Wednesday, September 10, 2014

Thanks and No Thanks


All to often, I'm ready to find fault with and criticize "what's wrong with the world," especially how politics and government have a penchant for making things worse instead of better. Not today. Today I truly want to thank Governor Dayton, MPCA Commissioner John Linc Stine, and the good folks at the Land Stewardship Project for their wisdom, decision-making and collective efforts that led to an "environmental review of the CD Corporation’s frac sand facility expansion at the river port in Winona, Minn. As a result, the proposed expansion cannot proceed until the environmental review process is completed." It's a pleasure to see government doing its job. I wonder if a similar review might be required for the proposed frac sand transfer facility in North Branch.

Northern Minnesota, Sawtooth Mountains
Photo by J. Harrington

Many corporations aren't waiting for government to make a decision or impose a requirement. I'm becoming more and more intrigued by the growth in Corporate Social Responsibility Reporting. It may or may not cut into profits, but, except for those who think we should win a race to the bottom, effectively and efficiently managing environmental responsibilities, which involves more than permit compliance, is rapidly becoming a necessity for obtaining a social license to continue (or start) a successful business. That's why I'm both surprised and disappointed that the Mining Minnesota web site references only meeting mandated federal and state environmental standards.
Strong Environmental Standards: Minnesota’s strong environmental standards are among the most stringent. The state has a thorough and comprehensive environmental review and permitting process. All mining companies are required to meet or exceed all standards, assuring air and water quality is protected.

Calumet, Minnesota, a different kind of mountain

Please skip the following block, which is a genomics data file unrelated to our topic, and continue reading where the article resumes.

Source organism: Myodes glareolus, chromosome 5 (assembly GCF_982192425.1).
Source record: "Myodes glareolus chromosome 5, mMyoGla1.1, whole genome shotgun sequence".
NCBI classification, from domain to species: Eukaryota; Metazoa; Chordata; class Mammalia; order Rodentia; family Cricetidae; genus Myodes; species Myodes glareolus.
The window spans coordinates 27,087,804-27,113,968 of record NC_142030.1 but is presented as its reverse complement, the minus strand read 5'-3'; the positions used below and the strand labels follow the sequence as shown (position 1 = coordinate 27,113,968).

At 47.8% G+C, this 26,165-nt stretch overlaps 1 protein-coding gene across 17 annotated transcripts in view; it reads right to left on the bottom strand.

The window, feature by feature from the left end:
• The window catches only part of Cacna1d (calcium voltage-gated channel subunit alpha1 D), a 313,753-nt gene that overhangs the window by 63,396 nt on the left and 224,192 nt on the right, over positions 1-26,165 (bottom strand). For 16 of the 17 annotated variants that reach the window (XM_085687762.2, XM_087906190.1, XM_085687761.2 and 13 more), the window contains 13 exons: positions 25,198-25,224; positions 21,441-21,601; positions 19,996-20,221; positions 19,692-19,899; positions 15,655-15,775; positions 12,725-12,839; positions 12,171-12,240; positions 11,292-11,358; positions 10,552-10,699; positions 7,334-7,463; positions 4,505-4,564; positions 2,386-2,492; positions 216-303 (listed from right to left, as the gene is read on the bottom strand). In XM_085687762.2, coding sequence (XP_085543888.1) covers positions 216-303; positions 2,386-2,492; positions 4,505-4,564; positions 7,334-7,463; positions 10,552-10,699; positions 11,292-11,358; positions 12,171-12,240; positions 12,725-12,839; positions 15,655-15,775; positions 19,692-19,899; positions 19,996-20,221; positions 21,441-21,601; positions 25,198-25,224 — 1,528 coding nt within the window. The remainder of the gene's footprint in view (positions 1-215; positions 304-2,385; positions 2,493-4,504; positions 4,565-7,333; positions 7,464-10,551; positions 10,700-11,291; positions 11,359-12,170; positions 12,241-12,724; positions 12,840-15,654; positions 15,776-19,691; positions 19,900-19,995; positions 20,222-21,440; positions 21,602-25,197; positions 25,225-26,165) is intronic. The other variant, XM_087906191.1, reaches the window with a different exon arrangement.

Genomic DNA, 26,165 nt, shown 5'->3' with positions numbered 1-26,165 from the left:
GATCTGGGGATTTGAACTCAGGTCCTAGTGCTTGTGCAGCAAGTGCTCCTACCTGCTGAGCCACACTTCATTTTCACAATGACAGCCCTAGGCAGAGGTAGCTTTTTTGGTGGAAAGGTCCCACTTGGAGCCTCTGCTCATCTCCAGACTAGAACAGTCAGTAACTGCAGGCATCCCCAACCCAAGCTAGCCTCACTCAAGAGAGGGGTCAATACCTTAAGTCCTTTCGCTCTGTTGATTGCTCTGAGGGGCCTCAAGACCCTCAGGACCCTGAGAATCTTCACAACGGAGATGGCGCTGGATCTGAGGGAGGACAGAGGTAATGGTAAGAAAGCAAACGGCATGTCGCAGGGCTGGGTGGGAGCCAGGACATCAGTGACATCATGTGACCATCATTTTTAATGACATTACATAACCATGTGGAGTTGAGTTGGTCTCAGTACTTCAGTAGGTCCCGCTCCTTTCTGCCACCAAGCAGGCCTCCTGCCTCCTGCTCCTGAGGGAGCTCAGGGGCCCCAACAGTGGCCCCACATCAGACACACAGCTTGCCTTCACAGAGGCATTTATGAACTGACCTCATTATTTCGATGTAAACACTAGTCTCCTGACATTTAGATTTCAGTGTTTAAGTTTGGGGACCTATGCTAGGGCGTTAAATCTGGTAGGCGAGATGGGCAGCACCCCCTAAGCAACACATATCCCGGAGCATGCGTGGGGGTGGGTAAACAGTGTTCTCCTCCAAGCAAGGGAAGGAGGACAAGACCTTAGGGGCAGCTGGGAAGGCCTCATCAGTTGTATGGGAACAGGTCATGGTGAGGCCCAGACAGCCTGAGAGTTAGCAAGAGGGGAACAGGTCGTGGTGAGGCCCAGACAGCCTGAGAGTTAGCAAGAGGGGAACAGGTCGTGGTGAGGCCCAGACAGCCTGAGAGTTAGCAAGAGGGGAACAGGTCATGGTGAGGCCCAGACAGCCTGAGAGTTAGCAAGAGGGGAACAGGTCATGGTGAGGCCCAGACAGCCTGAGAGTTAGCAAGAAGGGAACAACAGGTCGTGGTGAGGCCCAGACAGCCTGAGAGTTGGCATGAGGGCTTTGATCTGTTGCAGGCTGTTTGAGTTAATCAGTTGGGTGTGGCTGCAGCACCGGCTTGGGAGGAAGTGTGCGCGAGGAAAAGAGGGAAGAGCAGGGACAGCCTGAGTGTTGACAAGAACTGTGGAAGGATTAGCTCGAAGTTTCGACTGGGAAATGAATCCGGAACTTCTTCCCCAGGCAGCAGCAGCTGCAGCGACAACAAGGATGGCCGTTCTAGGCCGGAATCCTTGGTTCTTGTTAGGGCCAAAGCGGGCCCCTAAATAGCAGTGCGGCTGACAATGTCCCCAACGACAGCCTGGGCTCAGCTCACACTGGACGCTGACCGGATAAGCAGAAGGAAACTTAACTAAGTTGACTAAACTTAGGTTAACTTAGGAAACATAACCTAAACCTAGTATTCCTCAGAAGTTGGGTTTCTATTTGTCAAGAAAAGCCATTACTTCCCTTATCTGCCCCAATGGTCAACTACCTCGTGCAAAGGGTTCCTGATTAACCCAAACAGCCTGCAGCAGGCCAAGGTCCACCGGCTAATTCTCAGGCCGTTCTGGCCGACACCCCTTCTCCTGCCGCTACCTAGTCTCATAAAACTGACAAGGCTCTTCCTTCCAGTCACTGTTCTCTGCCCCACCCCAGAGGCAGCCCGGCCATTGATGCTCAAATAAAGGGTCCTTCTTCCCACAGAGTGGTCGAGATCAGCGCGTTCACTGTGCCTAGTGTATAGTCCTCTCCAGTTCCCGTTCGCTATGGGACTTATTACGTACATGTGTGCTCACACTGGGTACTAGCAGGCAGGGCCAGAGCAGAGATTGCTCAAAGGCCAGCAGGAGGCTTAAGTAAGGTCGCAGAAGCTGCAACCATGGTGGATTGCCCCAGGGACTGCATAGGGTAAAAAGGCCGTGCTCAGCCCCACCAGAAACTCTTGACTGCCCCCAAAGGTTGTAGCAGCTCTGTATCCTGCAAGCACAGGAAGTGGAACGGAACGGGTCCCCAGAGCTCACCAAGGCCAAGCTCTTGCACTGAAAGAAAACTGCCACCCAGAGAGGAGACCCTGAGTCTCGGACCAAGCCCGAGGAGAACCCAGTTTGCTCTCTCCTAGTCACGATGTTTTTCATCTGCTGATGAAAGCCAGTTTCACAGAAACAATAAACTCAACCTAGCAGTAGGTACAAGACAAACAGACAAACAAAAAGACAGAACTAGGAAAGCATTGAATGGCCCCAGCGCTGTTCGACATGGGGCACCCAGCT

Photo by J. Harrington

No Thanks

I would be more impressed if they also made reference to developing and following an Environmental Management System for any mining operation that may get permitted. We can make a comparison with the building industry. Building codes establish minimum requirements to be met for health and safety and energy efficiency. Many developers of new buildings are using green building criteria to go well beyond those minimum standards for energy efficiency, indoor air quality, water conservation and other factors including waste minimization and recycling. For many years, mining companies have had the benefit of international standards they could use for environmental management systems consistent with ISO 14000. I wonder why Minnesota Mining doesn't mention on their web site an intent to follow and develop such a system. Maybe they're waiting for the voluntary system to become a legal requirement. (That might make a great permit condition, if we ever get to that point.) Five uranium operations in Saskatchewan are ISO 14001 certified, Minera Yanacocha, an open pit gold mine promotes its 2004 certification. Doe Run's Sweetwater Mine and Mill has achieved ISO 14001 Certification. I certainly don't want you to conclude that I think achieving an ISO 14001 certification is the solution to mining's environmental impacts, but it is a clear indication of companies that have learned to walk their talk about minimizing environmental impacts.

Maybe, like Tony Hoagland, I take it personal. I live on this world.


By Tony Hoagland

Don’t take it personal, they said;
but I did, I took it all quite personal—

the breeze and the river and the color of the fields;
the price of grapefruit and stamps,

the wet hair of women in the rain—
And I cursed what hurt me

and I praised what gave me joy,
the most simple-minded of possible responses.

The government reminded me of my father,
with its deafness and its laws,

and the weather reminded me of my mom,
with her tropical squalls.

Enjoy it while you can, they said of Happiness
Think first, they said of Talk

Get over it, they said
at the School of Broken Hearts

but I couldn’t and I didn’t and I don’t
believe in the clean break;

I believe in the compound fracture
served with a sauce of dirty regret,

I believe in saying it all
and taking it all back

and saying it again for good measure
while the air fills up with I’m-Sorries

like wheeling birds
and the trees look seasick in the wind.

Oh life! Can you blame me
for making a scene?

You were that yellow caboose, the moon
disappearing over a ridge of cloud.

I was the dog, chained in some fool’s backyard;
barking and barking:

trying to convince everything else
to take it personal too.

Thanks for visiting. Come again when you can.
Please be kind to each other while you can.